Here are some of the results of planting grapes.

Eeeuuu, the children tell me the blackness usually washes and wears off before too awfully long. These are the hands of a cellist. I almost cringe at the thought of those talented hands in such a condition. But there is something about hands-on work in the field that helps to enhance the discipline needed to also learn music. And something about music practice that enhances brain functions. And something about enhanced brain functions that help the children think through problems in their hands-on work in the field. Perhaps it is just a healthy circle of life even if it gets a little dirty at times. But then again, the music teachers start to complain about the children not getting their music practice in, and their mom starts complaining that the trash isn’t getting taken out. Let’s just say the whole idea doesn’t always flow too smoothly. But we usually seem to carry on in spite of all the mistakes.


Here is another new idea we have been trying, two planters on each plow.

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The guys all think that My Honey came up with the idea of adding a second seat. But he says someone else probably came up with the idea. This planting day from last two weeks ago, we used two tractors and two “planters” on each plow. Notice there are five people on the plow. The guy’s job that is closest to the tractor is to cut loose the bundles of plants. He then hands them to the other two guys (or gals) facing us. They are the ones who get a large handful and then hand the plants one at a time to the two planters in the luxury recliners with their feet propped up. The planters relax back in their easy chairs and alternate placing one plant at a time into the ground. All of this efficiency allows the tractor to move along at a faster speed.


They learned that it was helpful to have a sixth person riding on the back of the plow and coaching the two planters. My cellist is doing that job on the plow above. Comments such as “Planter 1, you’re a little late,” “Planter 2, you’re a little early”, “Your rhythm is off,” or “Your rhythm is good, but you’re a little late.” Someone has to go behind the planters and check each plant to see if it is sticking out of the ground the way it should. Even though they do look like sticks, they really do have to have their roots in the ground if you want them to grow. When they had a “coach” helping, they didn’t seem to have to reposition as many plants.


These plants you can see if you look for the little white tags on them. Spacing with GPS accuracy is the goal.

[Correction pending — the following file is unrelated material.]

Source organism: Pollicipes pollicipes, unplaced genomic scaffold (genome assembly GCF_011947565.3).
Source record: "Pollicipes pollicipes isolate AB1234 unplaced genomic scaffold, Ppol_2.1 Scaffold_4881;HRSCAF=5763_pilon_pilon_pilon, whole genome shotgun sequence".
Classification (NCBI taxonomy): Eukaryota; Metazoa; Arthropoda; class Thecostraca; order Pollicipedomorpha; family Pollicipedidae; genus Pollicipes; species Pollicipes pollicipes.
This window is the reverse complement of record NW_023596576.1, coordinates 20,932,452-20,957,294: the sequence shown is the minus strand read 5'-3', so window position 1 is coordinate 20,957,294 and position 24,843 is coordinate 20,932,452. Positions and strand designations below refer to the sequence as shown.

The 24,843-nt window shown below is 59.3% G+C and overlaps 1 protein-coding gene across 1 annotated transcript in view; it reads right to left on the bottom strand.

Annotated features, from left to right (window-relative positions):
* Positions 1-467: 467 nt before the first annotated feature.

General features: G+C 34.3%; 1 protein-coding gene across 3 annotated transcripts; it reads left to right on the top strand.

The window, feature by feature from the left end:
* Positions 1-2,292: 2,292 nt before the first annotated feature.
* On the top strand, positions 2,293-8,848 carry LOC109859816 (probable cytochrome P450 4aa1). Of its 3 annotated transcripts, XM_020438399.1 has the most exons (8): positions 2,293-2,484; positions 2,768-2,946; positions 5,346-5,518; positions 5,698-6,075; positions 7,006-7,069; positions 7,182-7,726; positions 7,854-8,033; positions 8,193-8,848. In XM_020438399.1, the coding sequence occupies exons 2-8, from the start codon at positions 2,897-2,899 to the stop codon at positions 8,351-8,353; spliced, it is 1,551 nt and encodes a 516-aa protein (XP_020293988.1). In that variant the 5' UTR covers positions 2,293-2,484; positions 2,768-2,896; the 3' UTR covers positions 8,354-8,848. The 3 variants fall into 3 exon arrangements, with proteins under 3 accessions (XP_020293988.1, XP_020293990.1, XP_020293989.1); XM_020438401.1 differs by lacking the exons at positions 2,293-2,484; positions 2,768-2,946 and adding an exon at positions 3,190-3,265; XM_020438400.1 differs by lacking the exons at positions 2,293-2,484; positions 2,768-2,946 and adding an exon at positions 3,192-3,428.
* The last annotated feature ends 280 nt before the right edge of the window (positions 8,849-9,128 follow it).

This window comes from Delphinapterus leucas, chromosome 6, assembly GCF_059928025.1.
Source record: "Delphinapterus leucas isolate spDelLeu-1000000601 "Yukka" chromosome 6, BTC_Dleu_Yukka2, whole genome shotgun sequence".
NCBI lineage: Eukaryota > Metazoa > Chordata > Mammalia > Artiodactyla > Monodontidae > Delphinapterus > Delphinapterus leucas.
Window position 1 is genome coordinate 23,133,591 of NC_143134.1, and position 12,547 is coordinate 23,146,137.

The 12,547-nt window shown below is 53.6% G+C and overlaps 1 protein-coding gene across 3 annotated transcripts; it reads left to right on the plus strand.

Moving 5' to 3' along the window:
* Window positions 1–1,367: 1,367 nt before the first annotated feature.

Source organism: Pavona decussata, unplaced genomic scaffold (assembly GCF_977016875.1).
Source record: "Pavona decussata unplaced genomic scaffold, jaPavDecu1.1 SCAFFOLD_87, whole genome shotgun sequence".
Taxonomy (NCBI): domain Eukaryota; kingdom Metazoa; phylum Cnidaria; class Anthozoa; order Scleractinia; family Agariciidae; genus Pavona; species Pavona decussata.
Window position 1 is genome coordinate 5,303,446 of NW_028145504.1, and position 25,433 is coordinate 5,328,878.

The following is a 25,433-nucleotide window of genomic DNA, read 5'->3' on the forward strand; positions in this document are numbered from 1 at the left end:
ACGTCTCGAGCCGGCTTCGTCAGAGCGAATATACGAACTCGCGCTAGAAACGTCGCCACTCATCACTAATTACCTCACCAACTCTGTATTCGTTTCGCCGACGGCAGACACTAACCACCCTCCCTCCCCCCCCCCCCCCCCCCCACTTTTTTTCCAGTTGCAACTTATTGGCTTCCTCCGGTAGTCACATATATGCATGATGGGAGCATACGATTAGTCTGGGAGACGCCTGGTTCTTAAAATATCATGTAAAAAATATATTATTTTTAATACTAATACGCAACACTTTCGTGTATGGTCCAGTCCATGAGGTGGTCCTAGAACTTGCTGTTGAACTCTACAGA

Here’s the vineyard that Tyler takes care of right next to where we were planting. These are one year old plants. The plants are growing up the bamboo stocks. They used to alternate the plants growing up the metal poles and then a bamboo pole, but there was a slightly greater risk of damaging the vine growing up the metal t-posts when driving tractors and machines through the rows. So the guys continue using the metal poles for the strength of the trellis, but only growing the plants up bamboo rods.


Here’s My Honey. This is one of the reasons I love him, getting everyone going and then finding time to hug my baby.


I think she loves her Daddy too.


The children love going farming with Daddy.


Actually you never know how many helpers are going to be on a plow.


Here’s the baby on one telling everyone what to do.


She knows how to get her way pretty easily.


Here they are off. It really is just a lot of team work.


When we have two tractors moving along at this speed. You can get a lot of vines in the ground that way.


Our last day of planting for this spring is waiting on this work. The oil company is cleaning up and tapping off this old abandoned oil well. Then we’ll be able to put something as permanent as a grape vineyard in.


The dirt (piled up from the ditches made to put the drip irrigation system in) shows you we have anywhere from 18 inches to four feet of red top soil over white caliche which makes for good soil to grow grapes in.



I don’t really like daylight savings time at this time of year. It just adds one more hour to the work day whether you really want it or not. But is really is beautiful when evening finally comes.

Blessings, Betty

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